To most people, a smell isn’t just a fragrance – it’s a memory. When you get a whiff of food cooking, you may think of the kitchen where your Mom used to cook. When a breeze blows the smell of fresh flowers, you’re instantly taken back to your first dance and the corsage you brought for your date.
Fill your home with nature’s wonderful aromas by making your own scented mason jar candles. This DIY project is easy to do, inexpensive, and doesn’t use any hazardous chemicals!
Our three most popular scents in one Sassy Pack - Smell My Nuts, Nice Melons, and Hot Bun.
The fresh scent of pine cones adds to the Christmas feel during the holidays. There are many ways to get that scent to linger in your home, but the best way is to make mason jar candles using pine cones. Not only do they smell good, but they also make pretty decorations too!
There are many scents to choose from. While pine is quite popular, other scents such as citrus, coffee, vanilla, or a combination of one or two. Whatever your nose fancies – it’s really up to you!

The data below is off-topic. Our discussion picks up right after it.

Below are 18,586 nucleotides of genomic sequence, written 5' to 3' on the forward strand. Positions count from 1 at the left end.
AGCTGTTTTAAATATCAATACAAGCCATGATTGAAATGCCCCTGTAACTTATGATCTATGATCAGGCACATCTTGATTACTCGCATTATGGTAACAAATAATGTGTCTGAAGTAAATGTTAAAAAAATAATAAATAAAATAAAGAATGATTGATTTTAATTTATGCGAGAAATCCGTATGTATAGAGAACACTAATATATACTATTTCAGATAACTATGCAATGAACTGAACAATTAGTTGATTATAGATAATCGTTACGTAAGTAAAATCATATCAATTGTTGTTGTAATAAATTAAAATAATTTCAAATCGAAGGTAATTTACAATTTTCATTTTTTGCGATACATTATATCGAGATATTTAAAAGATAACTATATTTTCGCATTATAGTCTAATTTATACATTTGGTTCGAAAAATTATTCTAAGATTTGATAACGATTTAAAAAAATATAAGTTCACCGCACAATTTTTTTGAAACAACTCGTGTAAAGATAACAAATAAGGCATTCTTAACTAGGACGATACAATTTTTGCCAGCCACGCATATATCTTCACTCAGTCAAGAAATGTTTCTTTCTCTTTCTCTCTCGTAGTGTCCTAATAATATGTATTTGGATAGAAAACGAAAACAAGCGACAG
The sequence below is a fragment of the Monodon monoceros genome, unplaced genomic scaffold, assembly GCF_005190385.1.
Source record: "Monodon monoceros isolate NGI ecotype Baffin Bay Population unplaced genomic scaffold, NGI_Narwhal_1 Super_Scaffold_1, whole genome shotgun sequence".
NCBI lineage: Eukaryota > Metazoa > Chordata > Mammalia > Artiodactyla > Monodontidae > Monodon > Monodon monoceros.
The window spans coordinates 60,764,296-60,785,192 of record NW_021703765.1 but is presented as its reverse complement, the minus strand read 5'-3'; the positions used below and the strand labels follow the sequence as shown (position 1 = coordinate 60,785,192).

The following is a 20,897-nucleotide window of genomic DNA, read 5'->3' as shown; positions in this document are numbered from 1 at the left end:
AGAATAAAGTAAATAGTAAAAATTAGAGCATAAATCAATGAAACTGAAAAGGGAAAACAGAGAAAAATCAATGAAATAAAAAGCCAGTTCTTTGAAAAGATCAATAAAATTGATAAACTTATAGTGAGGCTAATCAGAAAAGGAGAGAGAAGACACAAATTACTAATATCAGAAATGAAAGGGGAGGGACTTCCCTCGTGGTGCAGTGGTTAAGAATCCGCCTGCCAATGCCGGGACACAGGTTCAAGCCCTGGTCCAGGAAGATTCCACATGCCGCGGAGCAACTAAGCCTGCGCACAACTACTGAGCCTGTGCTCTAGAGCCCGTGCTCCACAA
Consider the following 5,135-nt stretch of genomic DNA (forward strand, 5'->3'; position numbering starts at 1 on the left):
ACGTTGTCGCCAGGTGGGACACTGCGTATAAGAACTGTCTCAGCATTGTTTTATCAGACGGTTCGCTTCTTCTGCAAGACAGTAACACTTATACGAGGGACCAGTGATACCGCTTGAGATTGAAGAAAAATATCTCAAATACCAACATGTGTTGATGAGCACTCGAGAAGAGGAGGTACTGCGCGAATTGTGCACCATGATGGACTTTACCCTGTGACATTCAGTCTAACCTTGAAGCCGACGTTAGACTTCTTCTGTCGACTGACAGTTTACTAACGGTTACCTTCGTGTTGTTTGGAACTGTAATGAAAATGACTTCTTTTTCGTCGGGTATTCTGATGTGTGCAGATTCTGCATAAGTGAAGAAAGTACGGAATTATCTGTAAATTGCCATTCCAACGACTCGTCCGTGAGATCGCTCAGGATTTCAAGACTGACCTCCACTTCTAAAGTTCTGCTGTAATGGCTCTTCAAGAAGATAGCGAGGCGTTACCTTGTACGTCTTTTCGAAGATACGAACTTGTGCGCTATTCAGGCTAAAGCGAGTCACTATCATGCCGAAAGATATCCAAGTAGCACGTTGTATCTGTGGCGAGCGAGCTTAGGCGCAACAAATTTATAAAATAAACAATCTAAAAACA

One of the good things about it is they keep well and long. For some homes, like in ours, it has become a tradition to bring them out during the holidays. We simply refill existing mason jars with a new oil and scent, put in a new wick and you have yourself a mason jar candle for the holidays!
But we recommend that you buy a few new mason jars to do this project every year, as they make great Christmas pressies for friends and family. So far, everybody loves them! :)
Do you want one for your home? Check our album for ideas or click on the link below to learn how to do it…
Is this going to be your next craft project?
- Mason Jars with Lid
- 1- 1/8 Nipple
- 2- 1/8 Couplings
- 2- 3/8 in Washers
- Lamp Wicks, 100% Cotton (or make your own out of 100% cotton T-shirt)
- Olive Oil
- Pine cones Cranberries Fruit (like Lemons, Limes, Oranges, Coffee beans, Vanilla beans, etc.)
- Cordless Drill with 3/8 Drill Bit (or large screw driver and hammer)
- Block of Scrap Wood
Click on any image to start the lightbox display. Use your Esc key to close the lightbox.
Thanks to Garden Matter for this great project. You can get step-by-step instructions here…